Perhaps I’m just seeing results of my personal character adjustments in Sophie and Pearl.



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Horse Training Log ‎Monday, ‎August ‎22, ‎2016

this is an exercise I do to encourage the horse to lighten up, give to pressure on her nose. A horse's usual response is to push against the pressure. After standing like this for a minute or two, they find out that they can escape from the pressure by dropping their nose a little bit.

The above exercise encourages the horse to lighten up from the pressure applied by the bit or bosal.  A horse’s usual response to pressure is to push against the pressure. After standing like this for a minute or two, they find out that they can escape from the pressure by dropping their nose a little bit. The colt  transfers this learning to when the pressure from the bosal is applied by human hands.


With horse training, it is probably a good thing when each day seems the same especially when there is still some potential wild behavior. At least there were no cowboy moments today. As she keeps to this calm behavior there will be less and less of a chance for backsliding.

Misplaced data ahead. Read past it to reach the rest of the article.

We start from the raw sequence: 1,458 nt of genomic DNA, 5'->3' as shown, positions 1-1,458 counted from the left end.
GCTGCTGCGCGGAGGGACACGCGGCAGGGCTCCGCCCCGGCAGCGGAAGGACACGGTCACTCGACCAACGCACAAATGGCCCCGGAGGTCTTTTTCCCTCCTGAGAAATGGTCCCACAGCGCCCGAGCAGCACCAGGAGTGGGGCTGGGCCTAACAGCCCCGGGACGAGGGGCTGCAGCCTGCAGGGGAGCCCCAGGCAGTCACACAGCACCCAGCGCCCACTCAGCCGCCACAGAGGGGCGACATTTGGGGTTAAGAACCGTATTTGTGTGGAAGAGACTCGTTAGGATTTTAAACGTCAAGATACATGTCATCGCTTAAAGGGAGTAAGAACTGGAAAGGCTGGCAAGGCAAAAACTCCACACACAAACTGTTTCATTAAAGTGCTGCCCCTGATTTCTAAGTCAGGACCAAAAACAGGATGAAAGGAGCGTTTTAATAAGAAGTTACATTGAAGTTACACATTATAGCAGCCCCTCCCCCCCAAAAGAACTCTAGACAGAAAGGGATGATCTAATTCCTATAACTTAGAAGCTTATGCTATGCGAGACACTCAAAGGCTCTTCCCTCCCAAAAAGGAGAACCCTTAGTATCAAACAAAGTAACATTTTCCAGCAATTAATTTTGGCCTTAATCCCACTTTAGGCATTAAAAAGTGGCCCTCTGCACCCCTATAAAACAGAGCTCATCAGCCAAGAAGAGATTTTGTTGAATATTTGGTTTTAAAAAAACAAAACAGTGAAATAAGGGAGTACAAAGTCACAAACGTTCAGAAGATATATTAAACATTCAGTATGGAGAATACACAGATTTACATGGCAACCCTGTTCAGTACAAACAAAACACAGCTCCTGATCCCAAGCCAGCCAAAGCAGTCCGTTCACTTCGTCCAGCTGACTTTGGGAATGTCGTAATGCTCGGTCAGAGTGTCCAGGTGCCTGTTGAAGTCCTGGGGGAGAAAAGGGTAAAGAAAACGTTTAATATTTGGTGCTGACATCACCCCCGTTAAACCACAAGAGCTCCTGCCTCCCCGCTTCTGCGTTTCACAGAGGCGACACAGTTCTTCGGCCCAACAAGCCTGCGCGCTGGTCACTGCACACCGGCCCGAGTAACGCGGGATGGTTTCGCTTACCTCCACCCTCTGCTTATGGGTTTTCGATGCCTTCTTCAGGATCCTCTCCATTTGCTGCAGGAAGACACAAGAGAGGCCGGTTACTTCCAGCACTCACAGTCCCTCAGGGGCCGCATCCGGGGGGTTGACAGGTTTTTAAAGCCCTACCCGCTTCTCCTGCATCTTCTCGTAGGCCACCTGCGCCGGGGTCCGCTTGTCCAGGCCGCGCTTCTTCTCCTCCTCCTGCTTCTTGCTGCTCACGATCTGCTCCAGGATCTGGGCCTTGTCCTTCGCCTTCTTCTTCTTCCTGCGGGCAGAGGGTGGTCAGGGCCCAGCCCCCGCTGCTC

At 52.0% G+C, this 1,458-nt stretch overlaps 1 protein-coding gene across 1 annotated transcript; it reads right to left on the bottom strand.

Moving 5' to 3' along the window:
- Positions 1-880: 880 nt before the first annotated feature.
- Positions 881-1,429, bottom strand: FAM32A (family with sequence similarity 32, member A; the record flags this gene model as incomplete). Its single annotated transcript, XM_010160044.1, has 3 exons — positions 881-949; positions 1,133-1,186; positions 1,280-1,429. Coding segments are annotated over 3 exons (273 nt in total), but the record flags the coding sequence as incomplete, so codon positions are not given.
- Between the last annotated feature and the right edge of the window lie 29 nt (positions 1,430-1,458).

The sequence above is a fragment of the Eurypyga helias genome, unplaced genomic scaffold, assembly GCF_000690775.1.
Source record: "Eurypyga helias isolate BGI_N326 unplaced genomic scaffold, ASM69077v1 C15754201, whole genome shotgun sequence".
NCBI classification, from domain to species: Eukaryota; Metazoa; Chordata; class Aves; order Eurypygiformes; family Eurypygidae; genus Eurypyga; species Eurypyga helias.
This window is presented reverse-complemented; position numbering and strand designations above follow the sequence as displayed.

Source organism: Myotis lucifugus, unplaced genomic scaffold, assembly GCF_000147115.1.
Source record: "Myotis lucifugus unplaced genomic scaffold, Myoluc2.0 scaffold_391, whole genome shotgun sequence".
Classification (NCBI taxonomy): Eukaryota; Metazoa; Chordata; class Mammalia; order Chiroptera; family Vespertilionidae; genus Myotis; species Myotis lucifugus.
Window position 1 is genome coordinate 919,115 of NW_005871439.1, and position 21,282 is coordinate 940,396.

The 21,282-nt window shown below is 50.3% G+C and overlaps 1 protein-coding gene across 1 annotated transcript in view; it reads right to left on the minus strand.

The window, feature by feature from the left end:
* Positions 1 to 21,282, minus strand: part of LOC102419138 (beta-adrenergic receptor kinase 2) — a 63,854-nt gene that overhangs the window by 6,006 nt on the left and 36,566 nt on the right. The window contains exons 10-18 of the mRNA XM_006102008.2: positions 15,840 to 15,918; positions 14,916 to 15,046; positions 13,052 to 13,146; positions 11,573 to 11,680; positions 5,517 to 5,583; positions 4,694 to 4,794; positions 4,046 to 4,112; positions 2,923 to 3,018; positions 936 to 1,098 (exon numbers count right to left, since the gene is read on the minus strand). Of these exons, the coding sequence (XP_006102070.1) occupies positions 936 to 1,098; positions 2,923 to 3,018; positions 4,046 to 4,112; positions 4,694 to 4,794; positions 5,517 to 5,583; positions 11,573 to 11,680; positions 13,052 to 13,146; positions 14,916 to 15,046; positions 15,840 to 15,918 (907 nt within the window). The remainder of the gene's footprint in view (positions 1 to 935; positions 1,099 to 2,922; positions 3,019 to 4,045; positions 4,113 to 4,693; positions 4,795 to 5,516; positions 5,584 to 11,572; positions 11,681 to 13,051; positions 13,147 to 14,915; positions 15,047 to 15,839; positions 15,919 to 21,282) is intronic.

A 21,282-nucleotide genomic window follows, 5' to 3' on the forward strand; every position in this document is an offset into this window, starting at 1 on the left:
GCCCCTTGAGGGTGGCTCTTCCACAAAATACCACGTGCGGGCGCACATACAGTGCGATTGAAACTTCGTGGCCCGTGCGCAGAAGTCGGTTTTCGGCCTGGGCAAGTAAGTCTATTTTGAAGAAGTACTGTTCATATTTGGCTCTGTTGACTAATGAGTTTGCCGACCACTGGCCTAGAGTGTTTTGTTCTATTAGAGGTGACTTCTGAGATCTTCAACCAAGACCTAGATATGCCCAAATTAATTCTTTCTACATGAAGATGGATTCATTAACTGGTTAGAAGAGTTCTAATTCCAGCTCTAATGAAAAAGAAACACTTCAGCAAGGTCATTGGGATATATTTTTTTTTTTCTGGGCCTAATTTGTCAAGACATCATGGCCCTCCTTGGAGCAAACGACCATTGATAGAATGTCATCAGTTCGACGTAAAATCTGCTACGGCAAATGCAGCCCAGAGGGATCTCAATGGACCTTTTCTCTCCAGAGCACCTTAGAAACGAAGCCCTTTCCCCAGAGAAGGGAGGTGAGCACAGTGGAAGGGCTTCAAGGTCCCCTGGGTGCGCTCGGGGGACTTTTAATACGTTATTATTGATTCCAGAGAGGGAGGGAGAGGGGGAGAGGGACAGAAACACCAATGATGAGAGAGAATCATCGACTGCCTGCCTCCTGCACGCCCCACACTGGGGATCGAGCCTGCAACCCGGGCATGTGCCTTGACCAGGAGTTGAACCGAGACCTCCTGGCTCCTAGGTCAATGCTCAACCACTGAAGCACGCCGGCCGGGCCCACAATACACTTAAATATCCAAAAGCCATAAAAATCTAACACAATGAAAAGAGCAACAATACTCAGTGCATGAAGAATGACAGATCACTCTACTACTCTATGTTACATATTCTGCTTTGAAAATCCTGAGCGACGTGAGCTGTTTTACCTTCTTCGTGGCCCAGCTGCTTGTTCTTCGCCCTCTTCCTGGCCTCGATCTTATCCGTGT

We walked and trotted down the driveway and out onto the road for a quarter-mile. On the way back we practiced halts, which are working nicely; she stops square and she anticipates my lightest touch. My action for the halt is as follows: first I push my but deeper in the saddle, say “whoa”, and then pull one rein straight back to my stomach. If she doesn’t stop immediately I alternate reins so as not to let her head turn. Often from the halt I turned her back the way we had come turning every other time right or left. She anticipated the cues to stop and responded lightly about 95% of the time. Sometimes on these halts we practiced rein-back, a few times she performed perfectly, sometimes a couple of steps awkwardly, sometimes she froze up and wouldn’t move at all.